Finding a Baltimore Therapist

We’re stressed out from coast to coast, according to the American Psychological Association. In 2017, a Harris Poll asked Americans about their stress levels. On a scale of 1 to 10, the nationwide stress level came in at 4.8, which ranks as a historic high.

It’s not noticeably worse in any particular region, either. People on the East Coast reported a stress level of 4.7, while those in the South, Midwest, and West reported a slightly higher 4.8 stress level. As a collective, we’re nervous, angry, irritable, and tired. A therapist can help you address most, if not all, of those stressed-out feelings.

If you’re in the Baltimore area, here’s how you can find a therapist that works for and with you.

Think about fit

You have conversations with people every single day. By one count, the average American knows 600 people. But the same person only knows about 10 to 25 of those people well enough to trust them. And trusting someone isn’t always enough either.

Put another way, you can talk to someone at length without necessarily getting a lot from that conversation. If you’re sitting in an Uber talking to your driver, you probably aren’t going to feel like taking a deep dive into your psyche. And if the Uber driver begins talking about his marriage problems, you’ll likely feel uncomfortable. That’s because you don’t really know this person, and you don’t feel like you can or should weigh in on his personal issues.

A good Baltimore therapist is someone you can develop a relationship with. It shouldn’t be too personal, since you don’t need to go out for coffee with your therapist. A therapist shouldn’t treat you the same way that a friend will, but they should be supportive and caring, at least to a point. They should be able to challenge you in a way that makes you look at your life from a new perspective.

For instance, venting happens when a person just sits there and lets you talk about your feelings. They may offer a few sympathetic words, but they’re mostly just there to lend a supportive ear. A reputable therapist, on the other hand, will be able to help you find solutions. Let’s say you go into therapy looking for closure regarding the death of a parent. Closure is hard to find. However, a licensed therapist has had the academic training to understand the range of common responses to grief, how grieving people seek relief, and the signals of a need for higher levels of care. Furthermore, unlike well meaning friends and family, a decent therapist can help you live with the possibility that, from time to time, answers will not come easily.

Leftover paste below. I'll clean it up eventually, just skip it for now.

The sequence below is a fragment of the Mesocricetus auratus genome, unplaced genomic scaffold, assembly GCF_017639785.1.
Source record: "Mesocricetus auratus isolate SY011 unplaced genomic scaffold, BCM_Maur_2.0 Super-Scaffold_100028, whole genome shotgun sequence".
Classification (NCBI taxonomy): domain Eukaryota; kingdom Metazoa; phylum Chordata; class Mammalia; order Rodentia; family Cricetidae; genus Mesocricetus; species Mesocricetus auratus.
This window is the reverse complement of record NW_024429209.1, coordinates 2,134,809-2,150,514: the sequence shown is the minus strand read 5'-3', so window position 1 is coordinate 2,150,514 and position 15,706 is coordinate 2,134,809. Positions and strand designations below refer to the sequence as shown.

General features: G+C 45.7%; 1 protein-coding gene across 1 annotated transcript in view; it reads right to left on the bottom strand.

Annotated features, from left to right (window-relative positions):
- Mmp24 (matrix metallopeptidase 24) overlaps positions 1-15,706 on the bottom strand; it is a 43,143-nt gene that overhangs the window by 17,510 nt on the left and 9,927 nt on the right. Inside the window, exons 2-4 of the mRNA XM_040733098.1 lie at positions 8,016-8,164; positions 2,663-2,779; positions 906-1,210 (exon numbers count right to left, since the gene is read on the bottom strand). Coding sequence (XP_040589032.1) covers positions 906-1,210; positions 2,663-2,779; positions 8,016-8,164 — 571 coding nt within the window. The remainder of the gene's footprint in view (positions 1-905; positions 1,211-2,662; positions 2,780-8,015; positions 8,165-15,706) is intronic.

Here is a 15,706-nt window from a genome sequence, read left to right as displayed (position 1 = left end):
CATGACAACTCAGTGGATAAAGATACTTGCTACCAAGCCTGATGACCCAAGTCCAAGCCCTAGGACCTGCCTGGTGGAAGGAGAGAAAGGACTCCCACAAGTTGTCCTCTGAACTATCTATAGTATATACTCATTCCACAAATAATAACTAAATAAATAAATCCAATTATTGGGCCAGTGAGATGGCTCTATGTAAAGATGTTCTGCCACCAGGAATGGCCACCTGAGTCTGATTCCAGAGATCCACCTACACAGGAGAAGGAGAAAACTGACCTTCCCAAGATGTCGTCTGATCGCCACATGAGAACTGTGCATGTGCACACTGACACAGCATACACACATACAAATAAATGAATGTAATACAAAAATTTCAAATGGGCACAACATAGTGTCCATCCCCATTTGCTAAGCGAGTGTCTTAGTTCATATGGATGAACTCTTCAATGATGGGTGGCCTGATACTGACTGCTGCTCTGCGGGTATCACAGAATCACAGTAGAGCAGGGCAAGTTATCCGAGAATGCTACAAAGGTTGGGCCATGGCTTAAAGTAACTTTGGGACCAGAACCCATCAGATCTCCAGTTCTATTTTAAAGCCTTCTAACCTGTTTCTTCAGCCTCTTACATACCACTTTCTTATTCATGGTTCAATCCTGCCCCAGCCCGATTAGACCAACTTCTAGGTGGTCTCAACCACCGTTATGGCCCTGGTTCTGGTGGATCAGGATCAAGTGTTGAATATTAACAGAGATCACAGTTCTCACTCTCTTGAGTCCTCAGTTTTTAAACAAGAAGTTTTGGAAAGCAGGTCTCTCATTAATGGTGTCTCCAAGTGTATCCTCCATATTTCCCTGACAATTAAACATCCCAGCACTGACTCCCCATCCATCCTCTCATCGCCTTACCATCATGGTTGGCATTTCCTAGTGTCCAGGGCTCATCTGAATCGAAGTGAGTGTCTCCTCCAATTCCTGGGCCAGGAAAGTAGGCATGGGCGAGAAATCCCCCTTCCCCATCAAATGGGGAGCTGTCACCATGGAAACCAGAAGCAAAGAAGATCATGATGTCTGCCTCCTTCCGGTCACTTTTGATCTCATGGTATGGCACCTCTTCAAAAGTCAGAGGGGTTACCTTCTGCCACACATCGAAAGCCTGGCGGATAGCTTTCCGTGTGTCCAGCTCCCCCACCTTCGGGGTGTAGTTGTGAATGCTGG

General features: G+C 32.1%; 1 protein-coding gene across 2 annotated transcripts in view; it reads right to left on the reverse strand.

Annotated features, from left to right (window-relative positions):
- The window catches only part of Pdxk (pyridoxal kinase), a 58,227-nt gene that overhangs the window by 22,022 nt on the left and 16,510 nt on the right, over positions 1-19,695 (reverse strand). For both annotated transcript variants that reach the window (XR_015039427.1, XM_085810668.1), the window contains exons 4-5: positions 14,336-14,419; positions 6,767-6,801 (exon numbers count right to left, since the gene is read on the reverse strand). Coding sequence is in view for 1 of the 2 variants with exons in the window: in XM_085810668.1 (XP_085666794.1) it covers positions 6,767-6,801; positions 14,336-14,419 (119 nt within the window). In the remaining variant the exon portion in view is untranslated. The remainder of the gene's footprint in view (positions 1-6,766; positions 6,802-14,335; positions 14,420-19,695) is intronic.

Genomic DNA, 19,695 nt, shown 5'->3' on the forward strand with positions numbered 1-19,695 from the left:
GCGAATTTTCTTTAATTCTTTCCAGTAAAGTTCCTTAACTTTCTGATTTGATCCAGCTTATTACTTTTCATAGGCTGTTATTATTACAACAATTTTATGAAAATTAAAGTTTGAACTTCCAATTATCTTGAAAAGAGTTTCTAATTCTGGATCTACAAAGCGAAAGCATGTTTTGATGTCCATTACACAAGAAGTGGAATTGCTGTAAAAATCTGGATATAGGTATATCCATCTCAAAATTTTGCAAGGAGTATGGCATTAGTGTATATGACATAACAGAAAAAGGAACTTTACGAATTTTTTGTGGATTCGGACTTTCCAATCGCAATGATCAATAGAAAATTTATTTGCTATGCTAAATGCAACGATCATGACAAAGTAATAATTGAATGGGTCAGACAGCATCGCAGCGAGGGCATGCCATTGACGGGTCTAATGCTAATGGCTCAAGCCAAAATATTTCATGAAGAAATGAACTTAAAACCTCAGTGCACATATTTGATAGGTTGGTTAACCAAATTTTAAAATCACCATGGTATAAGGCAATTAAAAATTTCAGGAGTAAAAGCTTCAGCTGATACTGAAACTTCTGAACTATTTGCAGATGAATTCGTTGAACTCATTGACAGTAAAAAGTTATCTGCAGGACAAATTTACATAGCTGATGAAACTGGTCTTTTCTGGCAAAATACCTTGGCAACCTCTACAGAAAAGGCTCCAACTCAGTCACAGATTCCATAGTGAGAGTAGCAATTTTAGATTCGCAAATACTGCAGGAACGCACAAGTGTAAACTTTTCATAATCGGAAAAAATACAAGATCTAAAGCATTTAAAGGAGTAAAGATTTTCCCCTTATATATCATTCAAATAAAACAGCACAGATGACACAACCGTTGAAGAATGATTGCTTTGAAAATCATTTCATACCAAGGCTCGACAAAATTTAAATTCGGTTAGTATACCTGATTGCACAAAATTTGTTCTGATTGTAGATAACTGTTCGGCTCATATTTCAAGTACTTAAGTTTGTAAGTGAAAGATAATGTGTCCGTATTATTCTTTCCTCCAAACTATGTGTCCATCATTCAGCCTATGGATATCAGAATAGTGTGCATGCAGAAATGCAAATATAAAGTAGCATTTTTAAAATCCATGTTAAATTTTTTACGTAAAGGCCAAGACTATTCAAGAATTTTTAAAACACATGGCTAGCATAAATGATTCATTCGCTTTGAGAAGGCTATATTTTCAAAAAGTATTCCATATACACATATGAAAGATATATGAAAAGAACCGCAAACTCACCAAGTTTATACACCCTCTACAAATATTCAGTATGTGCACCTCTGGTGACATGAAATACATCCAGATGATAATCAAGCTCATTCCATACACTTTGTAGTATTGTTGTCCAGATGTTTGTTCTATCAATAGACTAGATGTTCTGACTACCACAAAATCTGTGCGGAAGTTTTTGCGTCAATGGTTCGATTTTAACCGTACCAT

Get comfortable with feeling uncomfortable

Emotional discomfort and physical discomfort are two very different things. In a therapist’s space, you should feel 100 percent physically safe. Any therapist who makes you feel physically threatened has no business dealing with any patient. But emotional discomfort is a trickier thing to navigate. In general, you should expect that there will be moments when you may not feel as emotionally safe as you’d like.

Therapy should provide you with a safe space to deal with unsafe emotions. If you’ve always resented a sibling but you’re afraid to say it, then therapy should be a place where you can let loose with these emotions. If you cry, that’s OK. The box of tissues isn’t there for decoration.

It’s common for us to repress negative emotions. If you have a sibling you don’t like, you may feel bad or guilty about that. It might hurt you emotionally everytime you hear a friend talk about their close relationship with a brother or sister. Therapy is the best place to confront all that messiness. If someone has abused or mistreated you, now is the time to deal with their actions in a way that helps you move forward.

A patient will often come into a therapist’s office stuck on a particular emotional setting. It’s the therapist’s job to help them come up with strategies that will allow them to stop spinning their wheels.